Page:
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ACLU sues over patents on breast cancer genes

 
entropy
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05/13/2009 04:04 AM
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ACLU sues over patents on breast cancer genes
[link to www.cnn.com]
# Story Highlights
# ACLU sues on behalf of universities, genetic specialists and medical associations
# It says patenting genes is unconstitutional, inhibits ability to find cancer cure
# Patents give company exclusive right to perform diagnostic tests on the genes
NEW YORK (CNN) -- Patents on two human genes linked to breast and ovarian cancers are being challenged in court by the American Civil Liberties Union, which argues that patenting pure genes is unconstitutional and hinders research for a cancer cure.
"Knowledge about our own bodies and the ability to make decisions about our health care are some of our most personal and fundamental rights," said ACLU Executive Director Anthony D. Romero. "The government should not be granting private entities control over something as personal and basic to who we are as our genes."

The ACLU, joined by Yeshiva University's law school, filed the lawsuit Tuesday in U.S. District Court in southern New York against the U.S. Patent and Trademark Office, Utah-based Myriad Genetics and the University of Utah Research Foundation.

Myriad and the research foundation hold patents on the pair of genes -- known as BRCA1 and BRCA2 -- that are responsible for many cases of hereditary breast and ovarian cancers.

The ACLU contends that patenting the genes limits research and the free flow of information, and as a result violates the First Amendment. The lawsuit also challenges genetic patenting in general, noting that about 20 percent of all human genes are patented -- including genes associated with Alzheimer's disease, muscular dystrophy and asthma.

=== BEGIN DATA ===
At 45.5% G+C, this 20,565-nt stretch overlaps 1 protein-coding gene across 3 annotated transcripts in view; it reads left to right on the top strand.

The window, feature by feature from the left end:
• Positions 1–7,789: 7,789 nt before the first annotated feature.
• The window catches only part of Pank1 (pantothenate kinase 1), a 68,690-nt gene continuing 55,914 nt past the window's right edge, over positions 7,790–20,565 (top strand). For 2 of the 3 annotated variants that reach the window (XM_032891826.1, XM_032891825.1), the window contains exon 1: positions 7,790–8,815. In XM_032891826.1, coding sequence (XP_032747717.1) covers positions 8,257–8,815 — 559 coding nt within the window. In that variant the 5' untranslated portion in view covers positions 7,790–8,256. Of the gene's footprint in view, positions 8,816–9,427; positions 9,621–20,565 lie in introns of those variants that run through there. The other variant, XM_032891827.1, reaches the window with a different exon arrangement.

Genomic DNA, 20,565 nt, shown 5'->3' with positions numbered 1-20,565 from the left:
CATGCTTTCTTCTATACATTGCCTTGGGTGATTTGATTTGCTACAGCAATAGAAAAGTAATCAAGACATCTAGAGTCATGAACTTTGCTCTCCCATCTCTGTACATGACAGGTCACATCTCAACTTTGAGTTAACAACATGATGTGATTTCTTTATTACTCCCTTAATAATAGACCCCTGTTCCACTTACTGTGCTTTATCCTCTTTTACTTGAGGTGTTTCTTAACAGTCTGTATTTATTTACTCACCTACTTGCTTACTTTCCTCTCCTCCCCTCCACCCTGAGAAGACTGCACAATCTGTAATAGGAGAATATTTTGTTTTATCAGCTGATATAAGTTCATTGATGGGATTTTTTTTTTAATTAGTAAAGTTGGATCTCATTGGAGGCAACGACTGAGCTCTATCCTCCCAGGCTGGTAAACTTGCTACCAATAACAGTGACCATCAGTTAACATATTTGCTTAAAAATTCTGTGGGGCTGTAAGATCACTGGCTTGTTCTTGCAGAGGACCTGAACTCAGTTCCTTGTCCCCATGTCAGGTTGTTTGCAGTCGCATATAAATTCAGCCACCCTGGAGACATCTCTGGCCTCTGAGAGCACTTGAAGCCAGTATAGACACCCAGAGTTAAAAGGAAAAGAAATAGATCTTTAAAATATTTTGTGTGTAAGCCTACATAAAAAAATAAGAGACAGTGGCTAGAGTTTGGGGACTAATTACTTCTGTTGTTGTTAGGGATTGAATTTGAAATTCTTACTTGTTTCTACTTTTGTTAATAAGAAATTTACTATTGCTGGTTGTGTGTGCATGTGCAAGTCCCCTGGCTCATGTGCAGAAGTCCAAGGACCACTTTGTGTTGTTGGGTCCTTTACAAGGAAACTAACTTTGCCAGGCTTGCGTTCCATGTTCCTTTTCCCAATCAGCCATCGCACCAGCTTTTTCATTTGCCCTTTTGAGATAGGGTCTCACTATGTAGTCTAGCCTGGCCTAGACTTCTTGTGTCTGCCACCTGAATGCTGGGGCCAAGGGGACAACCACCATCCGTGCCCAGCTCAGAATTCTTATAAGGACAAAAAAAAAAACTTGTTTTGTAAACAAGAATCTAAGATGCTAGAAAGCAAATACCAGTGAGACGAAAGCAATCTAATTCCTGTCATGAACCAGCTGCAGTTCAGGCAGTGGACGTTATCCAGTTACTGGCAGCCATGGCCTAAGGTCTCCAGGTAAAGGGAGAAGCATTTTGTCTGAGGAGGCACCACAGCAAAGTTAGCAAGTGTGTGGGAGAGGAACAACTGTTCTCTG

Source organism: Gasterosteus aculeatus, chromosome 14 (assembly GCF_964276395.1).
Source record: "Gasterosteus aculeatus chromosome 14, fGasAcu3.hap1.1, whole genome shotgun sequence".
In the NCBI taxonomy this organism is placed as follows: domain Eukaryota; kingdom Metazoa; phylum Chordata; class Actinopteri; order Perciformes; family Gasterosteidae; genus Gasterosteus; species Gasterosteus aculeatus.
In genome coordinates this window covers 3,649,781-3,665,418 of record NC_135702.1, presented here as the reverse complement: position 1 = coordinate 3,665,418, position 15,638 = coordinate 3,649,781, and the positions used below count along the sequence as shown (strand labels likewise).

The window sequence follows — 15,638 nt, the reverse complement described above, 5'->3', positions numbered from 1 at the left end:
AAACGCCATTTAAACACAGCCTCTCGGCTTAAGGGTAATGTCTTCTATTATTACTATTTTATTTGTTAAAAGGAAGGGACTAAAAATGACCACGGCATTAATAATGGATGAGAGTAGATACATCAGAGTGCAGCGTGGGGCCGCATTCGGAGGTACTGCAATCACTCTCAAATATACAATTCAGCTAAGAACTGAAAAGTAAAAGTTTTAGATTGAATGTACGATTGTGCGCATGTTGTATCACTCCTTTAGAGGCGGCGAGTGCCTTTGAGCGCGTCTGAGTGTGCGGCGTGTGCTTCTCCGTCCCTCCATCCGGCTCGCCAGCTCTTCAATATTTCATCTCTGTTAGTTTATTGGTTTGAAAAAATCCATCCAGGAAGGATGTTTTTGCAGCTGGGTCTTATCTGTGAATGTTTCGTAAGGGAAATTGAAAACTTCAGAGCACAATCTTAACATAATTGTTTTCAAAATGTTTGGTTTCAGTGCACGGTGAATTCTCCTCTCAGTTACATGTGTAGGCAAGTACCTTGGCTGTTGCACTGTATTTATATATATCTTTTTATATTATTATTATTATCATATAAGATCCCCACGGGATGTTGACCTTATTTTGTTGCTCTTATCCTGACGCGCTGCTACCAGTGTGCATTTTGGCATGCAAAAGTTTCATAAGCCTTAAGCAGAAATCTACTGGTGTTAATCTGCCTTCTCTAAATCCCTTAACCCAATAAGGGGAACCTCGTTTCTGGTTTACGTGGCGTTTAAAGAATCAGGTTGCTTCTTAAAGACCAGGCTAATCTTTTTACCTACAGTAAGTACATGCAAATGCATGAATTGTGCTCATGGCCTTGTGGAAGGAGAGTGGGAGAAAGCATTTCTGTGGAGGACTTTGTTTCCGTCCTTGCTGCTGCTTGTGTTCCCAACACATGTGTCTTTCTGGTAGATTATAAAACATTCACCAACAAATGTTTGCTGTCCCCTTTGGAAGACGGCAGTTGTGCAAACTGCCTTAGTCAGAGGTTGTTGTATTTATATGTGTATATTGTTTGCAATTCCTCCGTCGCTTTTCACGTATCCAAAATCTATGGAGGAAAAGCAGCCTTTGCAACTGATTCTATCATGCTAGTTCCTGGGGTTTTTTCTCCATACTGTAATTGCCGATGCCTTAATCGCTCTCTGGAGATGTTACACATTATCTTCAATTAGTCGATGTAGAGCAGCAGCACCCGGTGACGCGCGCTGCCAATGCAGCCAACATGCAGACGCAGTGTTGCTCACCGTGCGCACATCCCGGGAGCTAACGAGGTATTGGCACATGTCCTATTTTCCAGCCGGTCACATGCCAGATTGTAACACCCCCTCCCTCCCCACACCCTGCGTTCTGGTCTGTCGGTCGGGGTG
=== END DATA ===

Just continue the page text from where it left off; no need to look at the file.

"It is absolutely our intent that upon victory this will rend invalid patents on many other genes," said Dan Ravicher, executive director of the Public Patent Foundation and a patent law professor at Yeshiva University's Benjamin N. Cardozo School of Law. "We just had to pick one case as our case."

Ravicher offered an analogy to describe the plaintiffs' argument, saying, "It's like saying if someone removes your eyeball ... just because you remove the eyeball and wash it off, that doesn't make the eyeball patentable.
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"Now if they create another eyeball out of plastic or metal, then you can patent that."

Officials at Myriad declined to comment. Tom Parks, the president of the University of Utah foundation, said he was not aware of the lawsuit.

More than 192,000 U.S. women are diagnosed with breast cancer each year -- about 5 to 10 percent of those cases have a hereditary form of the disease, according to the National Cancer Institute. Mutation in the genes called BRCA1 and BRCA2 -- short for breast cancer 1 and breast cancer 2 -- are involved in many cases of hereditary breast and ovarian cancers, the institute said.